Case Study: Using Video in an Asylum Hearing

This case study is part of the WITNESS Video as Evidence Guide: Immigration. You can find the full guide here.




An attorney successfully screened a video in New York immigration court in connection with an asylum claim for her client, who had fled Argentina due to persecution on account of being transgender.

The country conditions in Argentina did not indicate on the surface that any persecution existed for transgender people. The lawyer sought to submit a documentary film to the court that showed police in that country arresting transgender people on the street, as well as showing the physical violence and degrading language used against them.

The immigration judge was willing to find a solution to have the video screen in the courtroom; she advised the attorney to prepare a motion to present video evidence and to include in it a request to make video equipment available to be able to arrange for equipment on which to play the video in the courtroom. The attorney prepared the motion, stating that her client wished to show selected portions of a video (transcripts of which were attached to the motion) in which transgender activists and transgender women from Argentina discussed their experiences. She added that her client requested a standard DVD player be provided for her hearing or that she, the attorney, be allowed to show the video from a laptop. The motion worked, and after some back and forth with the clerk and immigration court’s information technology department, the attorney was able to get a television monitor and DVD player wheeled into the courtroom. She was able to screen the roughly four-minute video of the Argentinian police harassing, arresting, and beating a transgender woman.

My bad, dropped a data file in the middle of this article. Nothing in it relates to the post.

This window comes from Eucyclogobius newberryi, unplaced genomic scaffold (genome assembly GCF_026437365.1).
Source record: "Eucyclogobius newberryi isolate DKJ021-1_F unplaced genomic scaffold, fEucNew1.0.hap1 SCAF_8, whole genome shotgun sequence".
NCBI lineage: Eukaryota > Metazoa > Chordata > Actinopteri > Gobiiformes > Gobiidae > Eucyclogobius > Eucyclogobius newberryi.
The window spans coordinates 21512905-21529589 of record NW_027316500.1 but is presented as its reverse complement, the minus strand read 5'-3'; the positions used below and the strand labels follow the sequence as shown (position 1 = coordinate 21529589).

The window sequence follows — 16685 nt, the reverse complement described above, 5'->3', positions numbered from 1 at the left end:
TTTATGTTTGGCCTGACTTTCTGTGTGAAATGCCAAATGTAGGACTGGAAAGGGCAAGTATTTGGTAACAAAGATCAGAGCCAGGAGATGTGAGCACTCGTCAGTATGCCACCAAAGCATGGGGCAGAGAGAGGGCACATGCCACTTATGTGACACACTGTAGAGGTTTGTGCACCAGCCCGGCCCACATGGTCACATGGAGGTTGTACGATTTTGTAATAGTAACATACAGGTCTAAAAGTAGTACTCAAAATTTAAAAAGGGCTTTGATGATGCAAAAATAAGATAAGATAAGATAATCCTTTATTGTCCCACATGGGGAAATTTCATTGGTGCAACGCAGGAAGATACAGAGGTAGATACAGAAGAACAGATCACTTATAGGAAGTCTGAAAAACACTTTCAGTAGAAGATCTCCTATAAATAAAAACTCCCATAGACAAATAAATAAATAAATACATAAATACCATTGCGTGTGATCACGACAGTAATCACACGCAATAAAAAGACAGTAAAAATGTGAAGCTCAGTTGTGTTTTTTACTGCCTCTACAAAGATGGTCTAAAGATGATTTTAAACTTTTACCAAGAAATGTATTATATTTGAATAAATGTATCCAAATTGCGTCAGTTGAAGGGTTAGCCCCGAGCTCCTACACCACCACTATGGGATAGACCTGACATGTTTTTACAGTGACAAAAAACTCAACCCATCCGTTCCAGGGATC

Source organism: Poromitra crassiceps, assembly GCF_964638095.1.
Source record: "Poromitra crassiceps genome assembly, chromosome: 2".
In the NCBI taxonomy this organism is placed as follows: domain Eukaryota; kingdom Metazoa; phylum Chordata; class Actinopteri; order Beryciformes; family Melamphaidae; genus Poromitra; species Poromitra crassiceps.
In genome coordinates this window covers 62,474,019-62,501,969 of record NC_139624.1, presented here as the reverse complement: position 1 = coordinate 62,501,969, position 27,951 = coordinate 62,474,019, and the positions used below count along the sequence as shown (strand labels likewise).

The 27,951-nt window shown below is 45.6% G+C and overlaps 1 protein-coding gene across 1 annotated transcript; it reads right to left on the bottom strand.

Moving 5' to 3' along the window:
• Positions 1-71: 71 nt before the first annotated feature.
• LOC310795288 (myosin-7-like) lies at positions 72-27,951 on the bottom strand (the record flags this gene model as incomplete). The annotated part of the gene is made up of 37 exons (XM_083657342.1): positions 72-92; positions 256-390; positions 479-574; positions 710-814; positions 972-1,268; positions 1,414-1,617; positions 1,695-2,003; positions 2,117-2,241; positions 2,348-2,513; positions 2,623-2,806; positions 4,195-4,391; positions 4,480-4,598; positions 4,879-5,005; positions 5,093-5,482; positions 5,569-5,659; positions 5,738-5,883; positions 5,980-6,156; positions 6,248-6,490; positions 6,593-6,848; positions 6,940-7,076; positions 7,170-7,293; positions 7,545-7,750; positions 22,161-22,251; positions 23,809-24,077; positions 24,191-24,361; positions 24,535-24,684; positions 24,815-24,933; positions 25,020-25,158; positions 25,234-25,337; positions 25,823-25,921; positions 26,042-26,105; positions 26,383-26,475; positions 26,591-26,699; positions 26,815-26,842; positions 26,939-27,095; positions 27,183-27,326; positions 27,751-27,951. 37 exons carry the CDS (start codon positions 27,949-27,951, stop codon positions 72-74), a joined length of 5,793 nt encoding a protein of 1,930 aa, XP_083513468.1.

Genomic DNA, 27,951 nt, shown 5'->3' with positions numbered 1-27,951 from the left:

The judge also asked the attorney to submit a written transcript of the video clip to be included with her motion to present video evidence. The attorney worked together with a team of interns from her organization to transcribe several 2-3-minute segments of the documentary film from its original Spanish; they then translated the transcript into English. Not only were the spoken dialogue and slurs used by police translated then transcribed, but the transcription included descriptions of the physical interaction that occurred between the police and the transgender women.

The client was ultimately successful in winning her asylum claim. In her decision, the judge referred to the video clip’s written transcription. The attorney acknowledges that transcribing the video was a time-consuming process, however, she believes the video’s content was critical and visceral evidence helping support her client’s fear of future persecution claim. See the motion and supplement to present video evidence (File 5) further below. Read this case study in the Video as Evidence: Immigration Guide.


File 5 Legal Docs


Feature Image: Still from We Have Rights by Brooklyn Defender Services and ACLU. Produced by MediaTank and Variant Strategies.

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